No psychiatrists, I was told. The Church disapproved of psychiatry as unholy and liable to lead the faithful astray. The Church's way was to pray and to give a healthy contribution to . . . surprise, the Church. So we all prayed and prayed and nobody got any better. And I mean nobody, because I figured out very early that her problem wasn't hers alone. And no AA, I was further told, because if she went to AA, then "everybody will know." Young as I was--no more than ten, probably--I realized that everyone in the family had signed on to her alcoholism in some way and was, in effect, preserving it, nurturing it in the guise of "helping" her.
I didn't know terms like "enabler" or "co-dependent" but I had a keen sense of what was going on. My father didn't have an addictive personality at all, but he was quite comfortable with other people's addictions. In my little kid's mind I invented the term "interlocking neuroses" which is nonsense on one level, but when I look at it now I see that I understood exactly what was going on. "We take care of our own at home" meant there would never be any professional help, that it was preferable to see her health broken and her body ravaged (to the point where the medical examiner thought she was my father's mother, not his wife) than to learn what the problems were and try to solve them. That was when they came for her the night she got out of bed to go to the bathroom and dropped with a crash, dead from a massive heart attack at age fifty two. But at least nobody knew.
I can taste that. I love synesthesia, and anything synesthetic.
No respect for that.
(Sorry, I was just at Sean's and got my rant on ;)
But I tell you, we have come a long way. At least with many people, suggesting that they see a councilor to help talk out their problems, or maybe even might take a pill if things were really off kilter, is no longer seen as "calling me CRAZY?!?"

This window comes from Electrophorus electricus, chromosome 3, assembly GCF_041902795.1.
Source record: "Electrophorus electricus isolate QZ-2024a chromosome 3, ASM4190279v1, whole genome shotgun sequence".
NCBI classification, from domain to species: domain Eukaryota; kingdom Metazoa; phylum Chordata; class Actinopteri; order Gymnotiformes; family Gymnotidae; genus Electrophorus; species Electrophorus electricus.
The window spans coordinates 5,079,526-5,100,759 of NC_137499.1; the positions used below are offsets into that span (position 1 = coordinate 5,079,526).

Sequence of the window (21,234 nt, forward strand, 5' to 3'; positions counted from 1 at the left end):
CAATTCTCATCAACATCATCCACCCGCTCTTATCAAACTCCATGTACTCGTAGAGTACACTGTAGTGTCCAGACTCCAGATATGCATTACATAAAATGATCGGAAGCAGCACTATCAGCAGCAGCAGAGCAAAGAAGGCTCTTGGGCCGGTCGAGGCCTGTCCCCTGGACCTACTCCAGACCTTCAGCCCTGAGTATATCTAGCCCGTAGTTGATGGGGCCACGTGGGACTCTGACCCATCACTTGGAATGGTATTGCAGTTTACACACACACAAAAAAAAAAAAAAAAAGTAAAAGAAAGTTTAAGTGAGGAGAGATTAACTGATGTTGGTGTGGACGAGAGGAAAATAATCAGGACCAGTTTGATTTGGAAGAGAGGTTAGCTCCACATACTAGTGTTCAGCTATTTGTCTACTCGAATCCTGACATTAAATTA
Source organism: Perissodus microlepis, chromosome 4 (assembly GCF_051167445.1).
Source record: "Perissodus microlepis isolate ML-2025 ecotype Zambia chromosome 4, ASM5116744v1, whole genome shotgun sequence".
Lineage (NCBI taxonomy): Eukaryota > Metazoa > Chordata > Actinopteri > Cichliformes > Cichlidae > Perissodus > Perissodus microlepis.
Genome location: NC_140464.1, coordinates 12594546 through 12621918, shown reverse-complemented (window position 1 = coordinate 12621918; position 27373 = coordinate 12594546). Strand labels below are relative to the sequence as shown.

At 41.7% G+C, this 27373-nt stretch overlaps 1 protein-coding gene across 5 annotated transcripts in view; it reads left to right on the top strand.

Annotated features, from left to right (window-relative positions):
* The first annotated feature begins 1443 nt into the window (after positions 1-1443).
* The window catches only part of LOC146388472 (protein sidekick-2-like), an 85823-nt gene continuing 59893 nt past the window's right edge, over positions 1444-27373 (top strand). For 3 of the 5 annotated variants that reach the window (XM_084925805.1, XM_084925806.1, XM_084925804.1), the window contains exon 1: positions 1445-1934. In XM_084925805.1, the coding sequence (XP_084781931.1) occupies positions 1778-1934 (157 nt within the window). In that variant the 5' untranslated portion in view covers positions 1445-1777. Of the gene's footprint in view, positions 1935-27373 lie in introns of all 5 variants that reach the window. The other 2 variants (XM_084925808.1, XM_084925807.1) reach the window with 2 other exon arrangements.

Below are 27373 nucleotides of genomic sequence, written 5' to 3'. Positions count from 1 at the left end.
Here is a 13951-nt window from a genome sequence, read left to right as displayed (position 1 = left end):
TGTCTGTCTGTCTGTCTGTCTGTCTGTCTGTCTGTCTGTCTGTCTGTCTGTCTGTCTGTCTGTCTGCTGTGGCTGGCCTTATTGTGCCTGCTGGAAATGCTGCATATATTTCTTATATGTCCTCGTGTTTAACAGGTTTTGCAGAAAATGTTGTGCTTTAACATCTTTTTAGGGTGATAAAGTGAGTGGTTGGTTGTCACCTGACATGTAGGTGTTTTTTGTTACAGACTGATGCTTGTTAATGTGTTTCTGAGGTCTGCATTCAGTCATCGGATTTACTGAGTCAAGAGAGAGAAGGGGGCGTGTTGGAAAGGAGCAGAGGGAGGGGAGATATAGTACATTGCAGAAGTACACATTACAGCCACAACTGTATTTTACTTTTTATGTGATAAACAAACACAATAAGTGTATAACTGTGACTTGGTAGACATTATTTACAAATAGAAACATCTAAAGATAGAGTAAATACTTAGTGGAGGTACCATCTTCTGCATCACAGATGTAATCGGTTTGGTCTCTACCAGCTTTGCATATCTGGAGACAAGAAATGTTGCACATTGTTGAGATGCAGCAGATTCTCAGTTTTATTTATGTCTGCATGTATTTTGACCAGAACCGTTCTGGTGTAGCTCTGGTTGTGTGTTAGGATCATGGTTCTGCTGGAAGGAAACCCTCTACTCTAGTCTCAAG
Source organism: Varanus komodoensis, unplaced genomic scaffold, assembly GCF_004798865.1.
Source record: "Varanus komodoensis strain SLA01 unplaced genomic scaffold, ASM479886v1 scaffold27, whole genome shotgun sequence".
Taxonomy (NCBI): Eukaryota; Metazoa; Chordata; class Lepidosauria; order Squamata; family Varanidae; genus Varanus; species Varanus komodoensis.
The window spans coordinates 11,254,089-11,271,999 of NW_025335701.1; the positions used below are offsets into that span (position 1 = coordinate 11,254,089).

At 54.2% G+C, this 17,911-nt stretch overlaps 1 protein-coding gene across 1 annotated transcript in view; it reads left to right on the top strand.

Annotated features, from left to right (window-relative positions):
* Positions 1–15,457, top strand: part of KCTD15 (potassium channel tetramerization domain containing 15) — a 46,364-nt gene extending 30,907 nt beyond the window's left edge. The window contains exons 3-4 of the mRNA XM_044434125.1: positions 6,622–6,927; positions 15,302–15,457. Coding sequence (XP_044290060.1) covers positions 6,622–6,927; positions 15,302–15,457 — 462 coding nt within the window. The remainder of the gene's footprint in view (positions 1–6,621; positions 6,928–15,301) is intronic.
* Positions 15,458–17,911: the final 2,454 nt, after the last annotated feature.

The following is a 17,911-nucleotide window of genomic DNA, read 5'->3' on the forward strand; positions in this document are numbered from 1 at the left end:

Now that there's less of a general resistance in the religious communities, the Scientologists are trying to fill the gap. And, you know, if all they were saying was "there's too much dependance on psychological drugs, not enough on repairing yourself through self-work," I would kind of agree, actually.
But that's not what they're saying. All they are saying is psychology bad, aliens, good.
Even though the therapist was nice I knew it probably wasn’t appropriate to tell him I was depressed because the boy I was in love with decide to stop having sex with me.
The flyer component of your post could set me off on a rant.
"Mental Healers" (Franz Mesmer, Mary Baker Eddy, Sigmund Freud) (1932; German: "Heilung durch den Geist", 1931)
Stefan Zweig describes in this book the dangerous backrounds of Mary Baker Eddy's doctrine which is the base of the Scientologists ...
Sorry that your family life was so tragic in your youth!
Alcoholism is a severe disease and it is due to a genetical disposition.
My father was a drinker and I have got the same problem as an adult ... 17 years ago I have been in an alcohol-rehab clinic for 12 weeks. I think I have told you about this when we have met one another here in Vienna in the "American Bar" :-)
Only by dint of a sympatic psychiatrist I kicked the habit, but I was fortunate to have always hated the smell, the odor of alcohol when I was a boy and with the aid of my psychiatrist I came back to this moment when I've forced myself to take the first sip of wine...
When I got out in the world it was to Boston--same scene, even stronger. Only years later did I see that some areas of the country have a Catholic culture that's a bit more compassionate. By then it was too late--I was quits with the organization and have no desire on any level to be involved ever again. Given that I'm a gay man, I know the Catholic Church exactly feels the same way about me.
anyway, i admire you for what you have made up for your past with the new family you created - your daughters and partner. an inspiration to us all.